uniformly integrable
Let $\mu $ be a positive measure^{} on a measurable space^{}. A collection^{} of functions $\{{f}_{\alpha}\}\subset {\mathbf{L}}^{1}(\mu )$ is uniformly integrable, if for every $\u03f5>0$, there exists $\delta >0$ such that
$$ 
(The absolute value^{} sign outside of the integral above may appear under the integral sign instead without affecting the definition.)
The usefulness of this definition comes from the Vitali convergence theorem, which uses it to characterize the convergence of functions in ${\mathbf{L}}^{1}(\mu )$.
Definition in probability theory
In probability , a different, and slightly stronger, definition of “uniform integrability”, is more commonly used:
A collection of functions $\{{f}_{\alpha}\}\subset {\mathbf{L}}^{1}(\mu )$ is uniformly integrable, if for every $\u03f5>0$, there exists $t\ge 0$ such that
$$ 
Assuming $\mu $ is a probability measure, this definition is equivalent^{} to the previous one together with the condition that $\int {f}_{\alpha}\mathit{d}\mu $ is uniformly bounded for all $\alpha $.
Properties

1.
If a finite number of collections are uniformly integrable, then so is their finite union.

2.
A single $f\in {\mathbf{L}}^{1}(\mu )$ is always uniformly integrable.
To see this, observe that $f$ must be almost everywhere noninfinite. Thus $f\cdot {1}_{[f>k]}$ goes to zero a.e. as $k\to \mathrm{\infty}$, and it is bounded^{} by $f$. Then ${\int}_{[f>k]}f\mathit{d}\mu \to 0$ by the dominated convergence theorem. Choosing $k$ big enough so that $$, and letting $\delta =\u03f5/k$, we have, when $$,
${\int}_{E}}f\mathit{d}\mu ={\displaystyle {\int}_{E\cap [f\le k]}}f\mathit{d}\mu +{\displaystyle {\int}_{E\cap [f>k]}}f\mathit{d}\mu \le k\mu (E)+\u03f5=2\u03f5.$
Examples

1.
If $g$ is an integrable function, then the collection consisting of all measurable functions^{} $f$ dominated by $g$ — that is, $f\le g$ — is uniformly integrable.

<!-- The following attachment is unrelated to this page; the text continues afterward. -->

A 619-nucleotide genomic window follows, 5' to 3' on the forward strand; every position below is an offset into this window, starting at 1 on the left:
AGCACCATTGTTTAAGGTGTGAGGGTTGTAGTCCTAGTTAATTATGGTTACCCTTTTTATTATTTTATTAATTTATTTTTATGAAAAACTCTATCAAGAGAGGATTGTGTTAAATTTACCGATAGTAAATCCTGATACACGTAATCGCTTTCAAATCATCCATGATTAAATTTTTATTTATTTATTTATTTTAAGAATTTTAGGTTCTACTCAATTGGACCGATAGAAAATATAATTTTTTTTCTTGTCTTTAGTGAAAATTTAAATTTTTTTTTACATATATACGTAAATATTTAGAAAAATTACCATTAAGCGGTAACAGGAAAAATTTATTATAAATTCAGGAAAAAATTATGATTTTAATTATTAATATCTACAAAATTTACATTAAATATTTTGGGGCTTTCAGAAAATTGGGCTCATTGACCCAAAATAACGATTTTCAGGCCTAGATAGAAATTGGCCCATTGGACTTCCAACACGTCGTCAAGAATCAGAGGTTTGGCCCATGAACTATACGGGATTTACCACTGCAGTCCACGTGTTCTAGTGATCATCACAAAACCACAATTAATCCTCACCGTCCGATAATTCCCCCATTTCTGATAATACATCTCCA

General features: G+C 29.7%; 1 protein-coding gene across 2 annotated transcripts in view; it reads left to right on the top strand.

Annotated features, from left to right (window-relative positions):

2.
If $X$ is a ${\mathbf{L}}^{1}$ random variable^{} on a probability space $\mathrm{\Omega}$, then the set of all of its conditional expectations,
$$\{\mathbb{E}[X\mid \mathcal{G}]:\mathcal{G}\text{is a}\sigma \text{algebra of}\mathrm{\Omega}\},$$ is always uniformly integrable.

3.
If there is an unbounded^{} increasing function $\varphi :[0,\mathrm{\infty})\to [0,\mathrm{\infty})$ such that
$$\int {f}_{\alpha}\varphi ({f}_{\alpha})\mathit{d}\mu $$ is uniformly bounded for all $\alpha $, then the collection $\{{f}_{\alpha}\}$ is uniformly integrable.
References
 1 Kai Lai Chung. A Course in Probability Theory, third ed. Academic Press, 2001.
 2 Gerald B. Folland. Real Analysis: Modern Techniques and Their Applications, second ed. WileyInterscience, 1999.
 3 Jeffrey S. Rosenthal. A First Look at Rigorous Probability Theory. World Scientific, 2003.
Title  uniformly integrable 

Canonical name  UniformlyIntegrable 
Date of creation  20130322 15:22:55 
Last modified on  20130322 15:22:55 
Owner  stevecheng (10074) 
Last modified by  stevecheng (10074) 
Numerical id  23 
Author  stevecheng (10074) 
Entry type  Definition 
Classification  msc 28A20 
Synonym  uniform integrability 
Synonym  uniform absolute continuity 
Related topic  VitaliConvergenceTheorem 
Related topic  ConditionalExpectationsAreUniformlyIntegrable